Most people have strong feelings about motorcycles and many rank riding one with skydiving, “There is no way I would ever do that. It’s too dangerous.”
But ask a motorcycle enthusiast, and they wouldn’t even think of traveling by any other means.
Everyone has opinions, but let’s look at the facts and the statistics.
The top two causes for motorcycle crashes are speeding and driver inattention. But in both cases it’s more often the other driver, not the motorcyclist.
Speeding is one of the leading causes of motorcycle accidents, because speeding drivers do not have time to slow down or react to vehicles around them, including motorcycles that may be difficult to see because of their size. Many motorcycle accidents involving speeding drivers result in serious or even fatal injuries, since motorcycles offer little or no protection to riders in the event of a crash.
In several studies motorcyclists have been rated as the most careful and courteous drivers on the road. Most people riding motorcycles exercise exceptional caution and are more alert than automobile drivers due to the basic instinct of self-preservation.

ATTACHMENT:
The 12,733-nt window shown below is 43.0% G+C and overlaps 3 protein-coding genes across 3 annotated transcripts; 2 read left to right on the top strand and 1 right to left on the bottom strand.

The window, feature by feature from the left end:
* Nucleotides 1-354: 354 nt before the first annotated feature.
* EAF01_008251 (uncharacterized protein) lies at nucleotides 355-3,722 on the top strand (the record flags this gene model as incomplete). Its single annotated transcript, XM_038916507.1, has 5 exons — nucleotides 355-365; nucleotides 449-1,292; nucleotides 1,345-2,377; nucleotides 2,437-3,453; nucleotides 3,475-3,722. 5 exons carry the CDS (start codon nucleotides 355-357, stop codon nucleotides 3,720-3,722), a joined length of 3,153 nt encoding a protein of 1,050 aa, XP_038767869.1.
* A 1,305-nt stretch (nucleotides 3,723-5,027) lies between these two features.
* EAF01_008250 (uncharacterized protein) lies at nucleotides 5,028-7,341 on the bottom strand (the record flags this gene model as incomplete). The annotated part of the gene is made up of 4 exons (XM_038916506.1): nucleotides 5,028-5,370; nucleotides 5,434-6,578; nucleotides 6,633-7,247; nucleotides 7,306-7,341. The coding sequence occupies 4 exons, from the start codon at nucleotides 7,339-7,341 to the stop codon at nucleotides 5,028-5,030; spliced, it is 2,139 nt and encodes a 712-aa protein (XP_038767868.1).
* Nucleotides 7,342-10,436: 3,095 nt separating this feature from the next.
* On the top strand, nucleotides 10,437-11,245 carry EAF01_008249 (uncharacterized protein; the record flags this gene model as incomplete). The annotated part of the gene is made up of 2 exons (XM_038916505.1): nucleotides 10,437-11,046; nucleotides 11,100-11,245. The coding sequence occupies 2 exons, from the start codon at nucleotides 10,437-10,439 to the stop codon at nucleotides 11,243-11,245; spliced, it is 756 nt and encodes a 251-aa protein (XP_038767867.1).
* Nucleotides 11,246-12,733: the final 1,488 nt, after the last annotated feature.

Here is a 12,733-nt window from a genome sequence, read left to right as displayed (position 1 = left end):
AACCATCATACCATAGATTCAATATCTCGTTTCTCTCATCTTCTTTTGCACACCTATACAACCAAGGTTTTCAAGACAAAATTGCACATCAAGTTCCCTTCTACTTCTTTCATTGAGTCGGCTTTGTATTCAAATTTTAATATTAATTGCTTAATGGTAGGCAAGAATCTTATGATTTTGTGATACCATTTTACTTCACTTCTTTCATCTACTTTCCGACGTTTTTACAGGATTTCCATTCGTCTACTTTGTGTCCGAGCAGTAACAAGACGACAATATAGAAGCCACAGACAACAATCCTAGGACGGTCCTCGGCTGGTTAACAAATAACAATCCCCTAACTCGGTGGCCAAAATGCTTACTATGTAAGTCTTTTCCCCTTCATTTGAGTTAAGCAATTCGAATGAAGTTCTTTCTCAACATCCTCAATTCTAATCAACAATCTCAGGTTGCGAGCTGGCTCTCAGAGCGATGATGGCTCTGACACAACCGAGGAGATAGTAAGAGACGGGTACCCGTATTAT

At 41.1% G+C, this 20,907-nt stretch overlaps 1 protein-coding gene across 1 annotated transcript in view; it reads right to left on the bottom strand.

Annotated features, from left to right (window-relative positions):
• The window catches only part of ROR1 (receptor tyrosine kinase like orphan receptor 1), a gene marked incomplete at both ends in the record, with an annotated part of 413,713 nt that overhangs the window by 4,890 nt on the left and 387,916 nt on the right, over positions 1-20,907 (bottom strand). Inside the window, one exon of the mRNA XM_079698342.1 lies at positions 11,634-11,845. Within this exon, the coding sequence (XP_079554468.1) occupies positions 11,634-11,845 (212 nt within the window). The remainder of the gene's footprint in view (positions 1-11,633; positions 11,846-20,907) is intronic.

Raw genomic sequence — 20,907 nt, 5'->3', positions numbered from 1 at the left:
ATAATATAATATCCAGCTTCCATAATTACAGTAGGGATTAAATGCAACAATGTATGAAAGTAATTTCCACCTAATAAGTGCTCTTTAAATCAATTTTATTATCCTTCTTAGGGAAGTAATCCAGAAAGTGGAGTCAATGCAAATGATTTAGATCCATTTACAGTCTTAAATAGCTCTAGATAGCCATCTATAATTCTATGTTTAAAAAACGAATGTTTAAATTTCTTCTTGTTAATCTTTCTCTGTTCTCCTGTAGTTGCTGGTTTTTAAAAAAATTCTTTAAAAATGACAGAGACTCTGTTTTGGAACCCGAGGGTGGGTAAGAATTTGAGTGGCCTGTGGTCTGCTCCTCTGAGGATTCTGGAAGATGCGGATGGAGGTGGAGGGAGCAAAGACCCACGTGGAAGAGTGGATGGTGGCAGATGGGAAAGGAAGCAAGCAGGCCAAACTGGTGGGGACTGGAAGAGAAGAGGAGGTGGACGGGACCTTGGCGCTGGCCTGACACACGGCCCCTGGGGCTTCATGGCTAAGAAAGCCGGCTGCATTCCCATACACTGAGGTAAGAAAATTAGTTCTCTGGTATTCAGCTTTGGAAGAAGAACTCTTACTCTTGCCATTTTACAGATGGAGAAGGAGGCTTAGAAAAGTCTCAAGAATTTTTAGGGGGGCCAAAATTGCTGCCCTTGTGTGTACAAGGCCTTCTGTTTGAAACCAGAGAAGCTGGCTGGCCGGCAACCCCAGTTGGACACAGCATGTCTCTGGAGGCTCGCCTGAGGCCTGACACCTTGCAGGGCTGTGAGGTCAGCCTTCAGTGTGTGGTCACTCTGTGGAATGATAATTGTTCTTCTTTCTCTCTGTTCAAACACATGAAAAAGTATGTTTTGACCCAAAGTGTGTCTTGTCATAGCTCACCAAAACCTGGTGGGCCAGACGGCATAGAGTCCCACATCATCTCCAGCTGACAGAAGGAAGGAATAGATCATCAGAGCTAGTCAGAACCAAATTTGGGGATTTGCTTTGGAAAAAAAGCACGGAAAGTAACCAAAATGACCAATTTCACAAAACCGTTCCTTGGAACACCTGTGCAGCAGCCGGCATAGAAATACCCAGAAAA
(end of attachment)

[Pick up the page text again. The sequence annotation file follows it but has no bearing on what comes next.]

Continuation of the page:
Driver inattention includes drivers who are preoccupied on their cell phones and therefore put motorcyclists in jeopardy, sometimes causing deadly accidents. A survey commissioned by AT&T found that seven in 10 people engage in smartphone activities while driving, mostly texting and emailing, although surfing the web, tweeting, video chatting, and posting to social media are also prevalent. About one in seven drivers admitted to being on Twitter while behind the wheel.
Driver inattention also includes lane changes, which are a top cause of motorcycle crashes. Automobile drivers simply do not take the time to check both rear-view mirrors before they move into another lane.
In 2013 motorcyclists were about 26 times more likely than passenger car occupants to die in a crash per vehicle mile traveled and five times more likely to be injured, according to NHTSA.
Of the 4,668 motorcyclists killed in traffic crashes in 2012, 94 percent (4,399) were riders and 6 percent (269) were passengers.
The bottom line is that the best way to save lives is to slow down, pay attention, and never text and drive at the same time. Look twice, save a life.
Lazarus and Lazarus has devoted a substantial portion of our legal practice to help the victims of motorcycle crashes. We understand the special circumstances involved and our knowledge of the law and motorcycle insurance issues is extensive. We are here to help victims get through any injury-related problems and we always do our best to see that every client receives the maximum compensation available and appropriate for their injuries, losses, and pain. Please call us if we can help – 954-356-0006 and ask for Gary or Arleen Lazarus.